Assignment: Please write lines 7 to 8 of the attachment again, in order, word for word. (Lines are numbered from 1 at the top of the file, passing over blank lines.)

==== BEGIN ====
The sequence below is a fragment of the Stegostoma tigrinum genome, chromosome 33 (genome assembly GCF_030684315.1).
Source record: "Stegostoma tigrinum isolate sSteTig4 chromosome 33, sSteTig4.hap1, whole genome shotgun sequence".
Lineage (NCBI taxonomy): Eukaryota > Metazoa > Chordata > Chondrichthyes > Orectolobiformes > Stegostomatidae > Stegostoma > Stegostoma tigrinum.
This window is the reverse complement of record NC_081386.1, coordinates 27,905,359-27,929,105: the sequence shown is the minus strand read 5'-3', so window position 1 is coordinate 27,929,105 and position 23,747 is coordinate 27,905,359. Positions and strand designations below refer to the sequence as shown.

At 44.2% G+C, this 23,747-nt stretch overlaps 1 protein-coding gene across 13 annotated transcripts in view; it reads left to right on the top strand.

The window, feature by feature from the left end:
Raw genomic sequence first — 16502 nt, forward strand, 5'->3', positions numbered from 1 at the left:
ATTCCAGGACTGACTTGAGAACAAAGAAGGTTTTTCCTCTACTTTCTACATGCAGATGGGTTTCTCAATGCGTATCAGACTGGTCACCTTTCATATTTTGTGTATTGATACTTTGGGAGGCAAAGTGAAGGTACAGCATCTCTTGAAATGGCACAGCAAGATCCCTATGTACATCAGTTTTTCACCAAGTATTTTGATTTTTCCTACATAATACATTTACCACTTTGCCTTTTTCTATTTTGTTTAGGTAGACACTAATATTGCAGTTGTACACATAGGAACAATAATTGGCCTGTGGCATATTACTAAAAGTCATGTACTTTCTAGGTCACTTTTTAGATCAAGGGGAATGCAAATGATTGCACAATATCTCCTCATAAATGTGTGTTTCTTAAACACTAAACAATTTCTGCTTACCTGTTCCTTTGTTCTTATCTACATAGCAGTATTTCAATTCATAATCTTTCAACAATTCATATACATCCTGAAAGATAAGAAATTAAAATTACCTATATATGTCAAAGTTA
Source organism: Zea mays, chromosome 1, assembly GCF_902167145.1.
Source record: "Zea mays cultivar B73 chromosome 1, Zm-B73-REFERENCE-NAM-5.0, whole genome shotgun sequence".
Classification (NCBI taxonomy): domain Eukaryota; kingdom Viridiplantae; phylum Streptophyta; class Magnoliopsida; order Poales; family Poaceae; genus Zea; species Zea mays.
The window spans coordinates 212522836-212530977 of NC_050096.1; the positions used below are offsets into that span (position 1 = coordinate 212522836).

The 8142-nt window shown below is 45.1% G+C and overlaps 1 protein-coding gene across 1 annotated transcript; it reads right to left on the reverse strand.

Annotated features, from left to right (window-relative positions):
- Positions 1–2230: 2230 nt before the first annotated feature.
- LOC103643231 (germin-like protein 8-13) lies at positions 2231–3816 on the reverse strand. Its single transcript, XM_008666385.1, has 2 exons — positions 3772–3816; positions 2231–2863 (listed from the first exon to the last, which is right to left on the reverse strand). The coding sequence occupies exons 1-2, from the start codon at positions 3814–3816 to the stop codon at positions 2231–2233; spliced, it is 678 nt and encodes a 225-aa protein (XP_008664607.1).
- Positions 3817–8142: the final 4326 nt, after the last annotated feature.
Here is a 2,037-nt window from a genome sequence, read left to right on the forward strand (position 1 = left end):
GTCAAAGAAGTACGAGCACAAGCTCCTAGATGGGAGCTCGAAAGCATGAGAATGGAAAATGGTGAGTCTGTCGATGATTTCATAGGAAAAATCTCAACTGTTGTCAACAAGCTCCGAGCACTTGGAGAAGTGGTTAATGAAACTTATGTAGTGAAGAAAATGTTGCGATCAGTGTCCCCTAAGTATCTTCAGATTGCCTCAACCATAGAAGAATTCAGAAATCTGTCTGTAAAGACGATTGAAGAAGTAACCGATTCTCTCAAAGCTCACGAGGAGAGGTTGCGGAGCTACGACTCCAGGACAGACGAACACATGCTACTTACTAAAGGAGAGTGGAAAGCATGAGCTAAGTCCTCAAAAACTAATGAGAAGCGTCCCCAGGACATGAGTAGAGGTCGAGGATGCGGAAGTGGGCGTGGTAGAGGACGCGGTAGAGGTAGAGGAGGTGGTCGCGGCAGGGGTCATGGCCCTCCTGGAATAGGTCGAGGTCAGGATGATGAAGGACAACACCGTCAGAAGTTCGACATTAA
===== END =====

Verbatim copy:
Raw genomic sequence first — 16502 nt, forward strand, 5'->3', positions numbered from 1 at the left:
ATTCCAGGACTGACTTGAGAACAAAGAAGGTTTTTCCTCTACTTTCTACATGCAGATGGGTTTCTCAATGCGTATCAGACTGGTCACCTTTCATATTTTGTGTATTGATACTTTGGGAGGCAAAGTGAAGGTACAGCATCTCTTGAAATGGCACAGCAAGATCCCTATGTACATCAGTTTTTCACCAAGTATTTTGATTTTTCCTACATAATACATTTACCACTTTGCCTTTTTCTATTTTGTTTAGGTAGACACTAATATTGCAGTTGTACACATAGGAACAATAATTGGCCTGTGGCATATTACTAAAAGTCATGTACTTTCTAGGTCACTTTTTAGATCAAGGGGAATGCAAATGATTGCACAATATCTCCTCATAAATGTGTGTTTCTTAAACACTAAACAATTTCTGCTTACCTGTTCCTTTGTTCTTATCTACATAGCAGTATTTCAATTCATAATCTTTCAACAATTCATATACATCCTGAAAGATAAGAAATTAAAATTACCTATATATGTCAAAGTTA